• Large bowl filled with cold water into which you’ve squeezed the juice of half a juicy lemon.
  • Enough peanut oil (or vegetable oil or grapeseed oil) to fill your large 10″ ( or better, 12″) frypan about 1/2″ deep.
  • A box grater. This is a critical piece of kitchen equipment. Do not use a food processor – you won’t get the same results.

Preparation  – the Grater’s the Thing

Preheat your oven to 350 and pop a cookie sheet with a wire rack into it. Put a couple of paper towels on the rack. They will not burn.

This will hold your latkes in a warm, crisp state as you make ’em. Generally, whenever I make latkes, they seem to vanish – it’s like a magic trick – they disappear before I can get ’em to the oven. But you’ve gotta try, right??

These old box graters work really well

Classic old-fashioned box grater

  • Peel the potatoes and grate them on the coarse openings of a standard kitchen box grater. In time, you’ll learn to do this with minimal scarring. As the potatoes collect inside the grater, pop them out and into the bowl of cold water with lemon juice. This keeps them from browning and helps them crisp up a bit more.
  • Use a white onion. Grate it against the small holes of your box grater. This can take a little patience. You’ll end up with a kind of particulate mush. You want a solid half-cup of this particulate mush, which is in the range of about half a good sized white onion.
  • Drain the shredded potatoes, then put them in a large clean kitchen cloth and squeeze the bejeezus out of them, twisting the cloth tightly to squeeze out as much liquid as possible. Or, you could use a salad spinner and finish drying ’em with paper towels.

Squeeze 'em Dry!

  • Put the mostly-dried potato shreds into a bowl, add the mushy particular onion bits, the salt, the two beaten eggs, the flour, and mix gently but thoroughly.
  • Pour about 1/2″ oil into your large fry pan. . .let me digress: If you have one of those electric frypans – I have an old Farberware that used to belong to my Pop – they work better for any kind of quasi-deep frying because they’ll keep the hot oil or fat at a constant temperature without having to fiddle with the stove.
  • Heat ’til it’s shimmering, but not close to smoking. If you take a spoonful of the potato mixture and plop it into the oil, it should begin sizzling nicely almost immediately. Cook this spoonful and eat it. People will crowd around asking for their latkes, but the chef always gets the tester.
  • Take a large spoonful of the potato mixture and pour/scrape it into the oil. It will flatten out and form a circle. Approximately! You can make 3–4-5 of these at once depending on the size of your frypan, but do not crowd the latkes. Crowding the latkes just makes them irritable, and generates more steam than heat.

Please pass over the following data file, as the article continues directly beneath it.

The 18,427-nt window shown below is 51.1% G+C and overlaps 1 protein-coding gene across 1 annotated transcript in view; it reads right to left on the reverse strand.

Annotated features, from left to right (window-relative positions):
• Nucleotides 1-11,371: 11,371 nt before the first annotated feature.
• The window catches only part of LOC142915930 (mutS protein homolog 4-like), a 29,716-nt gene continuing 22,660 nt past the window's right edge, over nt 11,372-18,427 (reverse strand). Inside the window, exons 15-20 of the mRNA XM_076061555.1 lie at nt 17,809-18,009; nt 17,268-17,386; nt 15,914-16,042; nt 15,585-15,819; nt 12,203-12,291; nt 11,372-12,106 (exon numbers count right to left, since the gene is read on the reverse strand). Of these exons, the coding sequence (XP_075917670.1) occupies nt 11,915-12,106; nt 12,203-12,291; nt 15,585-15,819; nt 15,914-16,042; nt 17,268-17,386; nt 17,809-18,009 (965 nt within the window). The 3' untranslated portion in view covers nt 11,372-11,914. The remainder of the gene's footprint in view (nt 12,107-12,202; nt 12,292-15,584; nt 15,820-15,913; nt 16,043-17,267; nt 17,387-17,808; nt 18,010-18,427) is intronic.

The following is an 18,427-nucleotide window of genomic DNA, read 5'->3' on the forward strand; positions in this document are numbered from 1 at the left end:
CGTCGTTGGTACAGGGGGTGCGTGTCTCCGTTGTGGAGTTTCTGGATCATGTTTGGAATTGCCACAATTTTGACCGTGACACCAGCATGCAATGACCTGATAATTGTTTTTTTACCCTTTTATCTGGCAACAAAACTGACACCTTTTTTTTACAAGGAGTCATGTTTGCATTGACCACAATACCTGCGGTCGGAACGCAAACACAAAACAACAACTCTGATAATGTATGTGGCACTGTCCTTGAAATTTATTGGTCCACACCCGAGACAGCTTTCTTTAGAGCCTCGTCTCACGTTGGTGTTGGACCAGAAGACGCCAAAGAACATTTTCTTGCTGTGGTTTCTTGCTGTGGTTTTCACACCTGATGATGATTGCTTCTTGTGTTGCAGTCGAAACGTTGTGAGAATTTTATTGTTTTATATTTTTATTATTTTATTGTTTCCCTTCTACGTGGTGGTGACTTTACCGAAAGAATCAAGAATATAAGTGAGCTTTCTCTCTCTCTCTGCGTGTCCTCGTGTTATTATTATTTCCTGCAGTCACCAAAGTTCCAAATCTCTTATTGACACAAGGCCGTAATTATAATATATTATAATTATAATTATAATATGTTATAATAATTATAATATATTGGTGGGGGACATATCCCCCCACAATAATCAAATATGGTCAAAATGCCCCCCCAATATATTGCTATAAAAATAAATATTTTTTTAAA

• When the latkes begin to bubble on top, slide a spatula under them and gently turn them over, cooking for another minute or so until they’re browned lightly on both sides.
  • Transfer batch of latkes to a plate with paper towels to absorb the oil, sprinkle with just a pinch of coarse salt (Kosher or coarse sea salt). Have one of your kitchen minions take the plate and gently move the latkes to the wire rack in the stove. In my experience, this is where the greatest inventory shrinkage occurs, so you may want to do this yourself, or just put them directly in the stove.
  • When the oil’s come back up to temperature, repeat until you’ve used all your potato mixture. Weep that you did not make more. If you’re not using an electric fry pan, keep adjusting the heat so it stays approximately the same. Depending on the size of your pan and the heat source, you may need to turn it down a little or up a little.

Serve immediately. Our daughter has discovered that you can put latkes wrapped in paper towels in an airtight plastic container and they’ll keep well enough to reheat in the stove for a day or two – but they’re really not the same.

You’ve made your latke, you’ve salted your latke – now what do you put on top of your latke?

This is a question that’s caused arguments for generations. It’s much like the question about borscht: sweet and sour or tomato, garlic and bay? I can only say let your conscience be your guide – I’ve included a number of traditional toppings, but me – I just like ’em straight out of the sizzling oil, with a little pinch of coarse salt. Ultimate Nom! After all, these are finger foods, and are definitely improved with condiments. I just happen to love the simple, pure taste of the primary ingredients.

Many people who eat latkes as a traditional Hanukkah dish eat them for the eight nights of Hanukkah, so it’s clear a little variety might be in order! Bring on the condiments!

Traditional Toppings for Latkes

  • Applesauce – the King of the sweet toppings
  • Sour cream (or plain Greek yogurt) – the King of the somewhat more savory toppings
  • Any kind of chutney
  • Caramelized onions or shallot
  • A nice apple or pear compote. A little ginger is excellent in either of these. Compote is grown-up applesauce. Make a pear or apple / ginger compot by coarsely chopping up – wait for it – pear or apple, and adding it to a sauce pan with a tiny bit of water and a little sweetener. Then cook on low heat, stirring from time to time until all the bits soak up the liquid and soften up – usually 8-10 minutes.
  • I have heard of people who put cranberry sauce on their latkes. It’s certainly a great nod to diversity – I’ve never personally tried it, but I would, it sounds like a great blend. Tart-sweet cranberries atop the succulent latke. . .